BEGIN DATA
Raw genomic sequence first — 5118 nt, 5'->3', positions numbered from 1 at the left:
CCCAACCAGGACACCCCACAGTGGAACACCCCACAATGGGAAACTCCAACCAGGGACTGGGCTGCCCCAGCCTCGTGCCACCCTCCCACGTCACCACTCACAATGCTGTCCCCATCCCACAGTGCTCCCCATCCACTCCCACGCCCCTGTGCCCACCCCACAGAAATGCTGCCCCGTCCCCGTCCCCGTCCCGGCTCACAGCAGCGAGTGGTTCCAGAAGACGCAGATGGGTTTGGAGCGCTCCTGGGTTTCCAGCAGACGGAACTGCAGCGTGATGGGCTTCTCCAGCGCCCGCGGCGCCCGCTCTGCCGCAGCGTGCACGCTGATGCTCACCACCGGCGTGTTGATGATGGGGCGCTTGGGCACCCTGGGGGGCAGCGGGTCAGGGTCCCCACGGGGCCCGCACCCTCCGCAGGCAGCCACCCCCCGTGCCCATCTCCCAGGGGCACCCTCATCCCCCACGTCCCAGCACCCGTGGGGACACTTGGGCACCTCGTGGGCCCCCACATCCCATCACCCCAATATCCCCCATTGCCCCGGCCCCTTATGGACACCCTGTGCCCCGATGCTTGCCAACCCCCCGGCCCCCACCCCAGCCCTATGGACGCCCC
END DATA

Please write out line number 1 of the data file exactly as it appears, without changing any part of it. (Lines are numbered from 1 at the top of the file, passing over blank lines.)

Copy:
Raw genomic sequence first — 5118 nt, 5'->3', positions numbered from 1 at the left: